By: Laurie Edwards for Diabetes1
You’ve heard time and again that diabetes can cause eye complications like cataracts, retinopathy, and glaucoma. If you worry about these problems and the potential for significant vision loss or blindness, you’re not alone. In fact, a 2006 survey commissioned by the Lions Club and Eli Lily & Company found that 41 percent of people with diabetes in the United States cited vision loss as their biggest fear.
When you consider that premature death was cited as the major concern by only 16 percent of these participants, you begin to see just how big an issue vision loss is – and with good reason.
Tips to preserve your vision
Play the numbers game. The better you manage your blood sugar, blood pressure, and other important numbers, the better your eyes fare.
Prevention is paramount. Many eye complications lack noticeable symptoms until the condition has advanced. Proper annual screening is your best weapon.
Treat your eyes right. Try to wear sunglasses when you’re outdoors or driving, and pay attention to eye strain. If you’re squinting often or have trouble reading or looking at things clearly, make an appointment with your eye specialist as soon as possible.
In the United States, diabetes is the leading cause of blindness among working adults. Even people with diabetes who had no reported eye damage or vision problems reported being concerned over the ability to perform activities like driving (65 percent) or reading (61 percent). Also at stake are the emotional components of vision loss, which can range from frustration over loss of independence to loneliness or depression as a result of decreased social engagement and productivity.
While this information is sobering, it’s important to remember that these outcomes are not inevitable. The American Diabetes Association stresses the fact that most people with eye problems have minor ones, and should minor problems grow into something more serious, there are many effective treatments available.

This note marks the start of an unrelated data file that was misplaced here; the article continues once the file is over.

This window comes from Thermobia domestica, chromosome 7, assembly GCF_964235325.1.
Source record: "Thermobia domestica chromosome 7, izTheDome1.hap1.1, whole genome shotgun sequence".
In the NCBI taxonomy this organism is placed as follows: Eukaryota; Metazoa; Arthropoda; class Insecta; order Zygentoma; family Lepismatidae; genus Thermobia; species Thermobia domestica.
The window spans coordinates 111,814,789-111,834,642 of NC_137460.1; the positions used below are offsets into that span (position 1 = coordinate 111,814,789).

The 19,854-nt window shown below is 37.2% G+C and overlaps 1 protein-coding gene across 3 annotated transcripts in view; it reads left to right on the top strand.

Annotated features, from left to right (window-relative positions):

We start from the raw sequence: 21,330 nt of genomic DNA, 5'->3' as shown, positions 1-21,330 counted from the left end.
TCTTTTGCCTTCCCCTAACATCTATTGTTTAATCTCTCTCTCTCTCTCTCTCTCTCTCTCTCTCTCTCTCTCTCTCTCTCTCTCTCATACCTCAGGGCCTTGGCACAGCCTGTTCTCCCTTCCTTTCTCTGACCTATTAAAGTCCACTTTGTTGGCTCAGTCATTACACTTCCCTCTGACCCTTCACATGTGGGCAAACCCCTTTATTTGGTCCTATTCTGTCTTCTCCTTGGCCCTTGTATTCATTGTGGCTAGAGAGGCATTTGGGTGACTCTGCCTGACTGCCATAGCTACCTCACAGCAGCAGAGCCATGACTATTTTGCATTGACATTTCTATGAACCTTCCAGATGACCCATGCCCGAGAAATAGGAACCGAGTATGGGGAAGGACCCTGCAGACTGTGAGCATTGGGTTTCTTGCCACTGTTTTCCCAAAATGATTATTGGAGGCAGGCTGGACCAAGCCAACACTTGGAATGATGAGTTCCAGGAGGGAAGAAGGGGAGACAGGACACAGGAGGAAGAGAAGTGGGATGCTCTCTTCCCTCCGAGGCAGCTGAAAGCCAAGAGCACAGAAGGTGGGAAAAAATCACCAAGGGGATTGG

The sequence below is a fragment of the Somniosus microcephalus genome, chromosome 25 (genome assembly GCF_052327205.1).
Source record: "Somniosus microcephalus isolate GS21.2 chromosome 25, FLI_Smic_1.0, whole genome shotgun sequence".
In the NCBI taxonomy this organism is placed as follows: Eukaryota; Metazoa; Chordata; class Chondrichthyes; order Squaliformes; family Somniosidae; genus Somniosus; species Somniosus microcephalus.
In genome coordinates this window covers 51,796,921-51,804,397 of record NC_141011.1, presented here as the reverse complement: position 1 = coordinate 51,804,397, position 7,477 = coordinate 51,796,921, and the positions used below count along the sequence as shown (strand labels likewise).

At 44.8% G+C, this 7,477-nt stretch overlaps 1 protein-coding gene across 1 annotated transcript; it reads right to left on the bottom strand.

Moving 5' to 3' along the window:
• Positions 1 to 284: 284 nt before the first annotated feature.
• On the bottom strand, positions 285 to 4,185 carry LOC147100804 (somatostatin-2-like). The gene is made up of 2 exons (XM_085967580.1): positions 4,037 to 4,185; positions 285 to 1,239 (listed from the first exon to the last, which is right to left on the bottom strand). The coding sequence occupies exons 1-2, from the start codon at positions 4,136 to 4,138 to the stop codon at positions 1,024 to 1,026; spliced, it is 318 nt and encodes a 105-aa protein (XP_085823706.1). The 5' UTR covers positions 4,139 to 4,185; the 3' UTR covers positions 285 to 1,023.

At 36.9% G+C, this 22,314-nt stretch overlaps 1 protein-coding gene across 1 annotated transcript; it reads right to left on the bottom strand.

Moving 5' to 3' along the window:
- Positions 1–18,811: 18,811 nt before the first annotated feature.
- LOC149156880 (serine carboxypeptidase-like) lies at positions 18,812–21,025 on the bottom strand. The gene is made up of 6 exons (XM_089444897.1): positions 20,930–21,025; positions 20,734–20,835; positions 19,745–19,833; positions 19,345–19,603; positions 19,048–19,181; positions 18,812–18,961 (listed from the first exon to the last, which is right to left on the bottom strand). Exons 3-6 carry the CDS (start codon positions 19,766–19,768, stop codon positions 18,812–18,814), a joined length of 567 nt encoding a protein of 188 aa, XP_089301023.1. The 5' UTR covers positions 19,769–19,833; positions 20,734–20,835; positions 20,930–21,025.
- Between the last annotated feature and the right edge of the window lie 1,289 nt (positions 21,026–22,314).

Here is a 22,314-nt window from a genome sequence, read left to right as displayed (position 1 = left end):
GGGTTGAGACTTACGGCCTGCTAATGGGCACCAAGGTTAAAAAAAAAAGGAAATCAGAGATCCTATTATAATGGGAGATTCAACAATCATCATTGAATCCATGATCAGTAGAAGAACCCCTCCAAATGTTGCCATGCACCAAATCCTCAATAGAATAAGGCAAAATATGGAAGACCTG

It’s important to understand the risks of complications as well as the complications themselves. People with diabetes are 40 percent more likely to develop glaucoma than people who without diabetes, and that risk grows with age. Vision loss occurs when pressure builds up in the eye and pinches the blood vessels that carry blood to the retina and optic nerve. There are medications that help relieve the pressure in the eye as well as surgical options for treating glaucoma.
While cataracts – a condition where the eye’s lens becomes cloudy – are fairly common in the general population, people with diabetes are 60 percent more likely to develop them. For mild cases, wearing sunglasses with glare-control lenses helps, but more advanced cases can require the removal of the affected lens and the transplant of a new, healthy lens.
Retinopathy is the third complication worth understanding. Non-proliferative retinopathy is the most common type, and it occurs when capillaries behind the eyes balloon and form pouches. There are three stages – mild, moderate and severe – but vision loss doesn’t usually happen unless the capillaries break down enough to cause fluid to leak into the eye’s macula. If macular edema (swelling) develops, treatments are available that can stop and sometimes reverse loss of vision.
Proliferative retinopathy is a more serious condition wherein blood vessels become so damaged they close off altogether. The new blood vessels that form are weak and leak blood, sometimes causing a build-up of scar tissue.
There are several different treatments available for diabetic retinopathy, but the earlier you catch its development, the better your outcome. Just as you’ve heard about these risks many times, you’ve likely heard what you can do to help prevent these complications from developing – practice good diabetes self-care and stay on top of your routine eye exams, something that was also underscored in the 2006 study.
“Managing diabetes carefully is essential for the prevention of complications including vision loss and blindness,” said Jimmy Ross, International President, Lions Clubs International, in a press release. “This survey highlights the potential significant physical and emotional impact of vision loss on people with diabetes and thus underscores the importance of annual dilated eye exams for people with the disease.”